Aaron Ratcliffe is a native of Haywood County’s Big Stomp Mountain. A champion flatfoot dancer, superb singer, guitar player and fiddler, he now teaches at Appalachian State University. Ratcliffe will perform traditional music and dances of Haywood County, sometimes accompanied by Ritter.


Parking is available in front and behind the historic Hazelwood School for all Folkmoot events. Doors open at 6:00 pm with food and beverages available in the cafeteria; the Mountain Memories show starts at 7:00 pm in the Auditorium. A second Mountain Memories show, “A Mountain Christmas” is scheduled for Saturday, December 14 at Queen Auditorium. Tickets are $20 and available for both events at Folkmoot.org.

Songwriters in the Round: Wiggins, Hannan, Russ & Breedlove

Great Balsam Songwriters in the Round Series at Folkmoot's Queen Auditorium featuring John Wiggins, Gary Hannan, Alma Russ and Isaiah Breedlove

Saturday, October 19 • Doors: 6pm, Music 7:15pm

Begun at an inn in Balsam, NC, in 1996 and modeled after similar performances at Nashville’s famous Bluebird Café, the Great Balsam Songwriters in the Round Series, now hosted at the Historic Hazelwood School/Folkmoot Center, presents signature in-the-round shows featuring talented songwriters and performers. Many performances feature Grammy and CMA award winners, and all include writers of many top-ranked songs. Good food, good drink, a warm atmosphere and extraordinary talent are always on tap!

John Wiggins 
Canton’s John Wiggins and his sister, Audrey, sang together beginning in childhood, and their father, Johnny Wiggins, was the “Singing Bus Driver” on Ernest Tubb’s 1960s tours. John made his singing debut at age four, and for the next several years, he and Audrey performed in their father’s band. In the 1980’s, the Wiggins siblings and Clinton Gregory joined the house band at Maggie Valley’s Stompin’ Ground, and signed to PolyGram/Mercury Records in 1994, shortly before their father died. They released their self-titled debut that year, and the album produced three chart entries on the U.S. Billboard Hot Country Songs charts, including the No. 22 “Has Anybody Seen Amy?”.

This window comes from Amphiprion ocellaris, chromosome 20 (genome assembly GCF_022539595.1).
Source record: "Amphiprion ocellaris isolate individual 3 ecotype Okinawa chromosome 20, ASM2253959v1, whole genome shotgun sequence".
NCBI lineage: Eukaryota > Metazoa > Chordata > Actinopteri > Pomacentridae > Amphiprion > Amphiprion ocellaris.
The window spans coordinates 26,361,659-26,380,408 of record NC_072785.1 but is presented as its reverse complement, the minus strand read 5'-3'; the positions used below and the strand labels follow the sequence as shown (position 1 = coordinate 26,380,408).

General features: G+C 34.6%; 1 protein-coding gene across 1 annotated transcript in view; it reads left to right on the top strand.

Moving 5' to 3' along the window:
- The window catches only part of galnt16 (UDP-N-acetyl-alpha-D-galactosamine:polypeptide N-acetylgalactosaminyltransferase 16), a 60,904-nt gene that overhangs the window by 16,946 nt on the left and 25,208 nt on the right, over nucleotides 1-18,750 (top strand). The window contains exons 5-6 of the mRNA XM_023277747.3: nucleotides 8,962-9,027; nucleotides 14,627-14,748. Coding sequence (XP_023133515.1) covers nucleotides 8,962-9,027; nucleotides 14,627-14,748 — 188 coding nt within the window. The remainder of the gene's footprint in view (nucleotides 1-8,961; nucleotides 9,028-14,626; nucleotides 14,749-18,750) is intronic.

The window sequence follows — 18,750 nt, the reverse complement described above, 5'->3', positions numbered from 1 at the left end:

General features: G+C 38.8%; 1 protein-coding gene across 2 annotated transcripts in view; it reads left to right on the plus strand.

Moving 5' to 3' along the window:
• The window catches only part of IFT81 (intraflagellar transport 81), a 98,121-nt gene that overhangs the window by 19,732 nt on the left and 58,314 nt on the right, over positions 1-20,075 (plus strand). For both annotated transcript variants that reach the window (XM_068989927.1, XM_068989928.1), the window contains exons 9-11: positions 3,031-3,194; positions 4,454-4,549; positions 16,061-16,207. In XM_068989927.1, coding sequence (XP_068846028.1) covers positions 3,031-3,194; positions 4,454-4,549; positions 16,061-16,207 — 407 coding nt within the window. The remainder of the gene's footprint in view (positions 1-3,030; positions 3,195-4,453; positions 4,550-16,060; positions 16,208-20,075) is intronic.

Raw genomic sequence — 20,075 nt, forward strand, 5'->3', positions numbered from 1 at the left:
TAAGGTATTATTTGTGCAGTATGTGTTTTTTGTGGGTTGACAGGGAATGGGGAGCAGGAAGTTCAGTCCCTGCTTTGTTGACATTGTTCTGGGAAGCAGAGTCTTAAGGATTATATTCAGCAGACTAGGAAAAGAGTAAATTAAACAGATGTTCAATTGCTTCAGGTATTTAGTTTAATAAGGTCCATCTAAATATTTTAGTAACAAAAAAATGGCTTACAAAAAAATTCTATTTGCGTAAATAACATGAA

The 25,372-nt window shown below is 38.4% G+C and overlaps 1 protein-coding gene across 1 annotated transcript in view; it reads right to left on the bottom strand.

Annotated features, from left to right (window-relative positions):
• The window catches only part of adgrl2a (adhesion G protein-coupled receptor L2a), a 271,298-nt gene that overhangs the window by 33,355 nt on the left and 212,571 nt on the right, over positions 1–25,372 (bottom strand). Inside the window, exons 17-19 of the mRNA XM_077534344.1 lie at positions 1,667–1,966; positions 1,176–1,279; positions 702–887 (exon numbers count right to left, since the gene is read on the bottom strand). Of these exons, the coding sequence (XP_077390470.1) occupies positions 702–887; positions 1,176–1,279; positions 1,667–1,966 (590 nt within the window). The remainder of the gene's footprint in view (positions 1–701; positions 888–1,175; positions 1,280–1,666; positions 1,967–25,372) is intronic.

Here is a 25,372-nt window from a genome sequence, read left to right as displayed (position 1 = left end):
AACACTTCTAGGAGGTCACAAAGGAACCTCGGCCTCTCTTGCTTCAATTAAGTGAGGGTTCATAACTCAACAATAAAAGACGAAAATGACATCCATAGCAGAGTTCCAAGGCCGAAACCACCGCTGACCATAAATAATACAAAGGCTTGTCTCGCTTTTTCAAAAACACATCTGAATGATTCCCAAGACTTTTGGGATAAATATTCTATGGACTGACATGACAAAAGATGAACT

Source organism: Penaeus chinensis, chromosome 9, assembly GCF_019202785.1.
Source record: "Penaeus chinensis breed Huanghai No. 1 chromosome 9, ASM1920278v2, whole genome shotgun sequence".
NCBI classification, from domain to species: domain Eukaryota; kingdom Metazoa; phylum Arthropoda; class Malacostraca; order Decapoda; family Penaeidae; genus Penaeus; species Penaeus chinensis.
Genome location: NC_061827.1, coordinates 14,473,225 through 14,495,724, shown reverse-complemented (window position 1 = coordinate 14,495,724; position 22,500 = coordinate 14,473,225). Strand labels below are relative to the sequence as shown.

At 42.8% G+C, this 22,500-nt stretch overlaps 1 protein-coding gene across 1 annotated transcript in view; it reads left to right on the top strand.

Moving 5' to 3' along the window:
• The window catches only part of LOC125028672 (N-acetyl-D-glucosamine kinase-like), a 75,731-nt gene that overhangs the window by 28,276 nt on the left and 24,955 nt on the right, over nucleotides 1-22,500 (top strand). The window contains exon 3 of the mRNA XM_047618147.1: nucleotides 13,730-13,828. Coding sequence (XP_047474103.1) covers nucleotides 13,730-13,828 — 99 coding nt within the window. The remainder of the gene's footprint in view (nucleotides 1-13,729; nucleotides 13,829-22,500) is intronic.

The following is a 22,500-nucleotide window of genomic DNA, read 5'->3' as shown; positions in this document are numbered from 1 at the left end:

In 1995, 1996, and 1997, John & Audrey Wiggins received Country Music Association nominations for Duo of the Year. A second album, “The Dream”, followed in 1997 and charted the release “Somewhere in Love” which peaked at No. 49.

In the 2000s, John found work as a songwriter in Nashville. Among his cuts were the singles “Tequila Makes Her Clothes Fall Off” by Joe Nichols, “Anything Goes” by Randy Houser, and “Who Are You When I’m Not Looking” by Nichols and Blake Shelton.

Gary Hannan
A former soldier and deep sea oil field diver turned songwriter, Hannan has written songs recorded and or performed by Garth Brooks, Blake Shelton, Brad Paisley, Joe Nichols, William Shatner, John Michael Montgomery, Montgomery Gentry, Darryl Worley and many others. He’s a Gold and Platinum of songwriter, with millions of airplays, and has won multiple number one awards from BMI as a songwriter and a publisher, including CMA (two number ones), ACM (two number ones), Country Radio Broadcasters Award (two), and a Grammy nominated album of the year. He won the coveted NSAI “One of the Songs I Wish I’d Written” award, voted by professional songwriter members.

He now travels the world, writing songs, including those penned during a solo motorcycle journey to the exact locations where brothers in arms had made the ultimate sacrifice. These songs were then recorded in an ongoing compilation ‘Songs from the Battlefield’.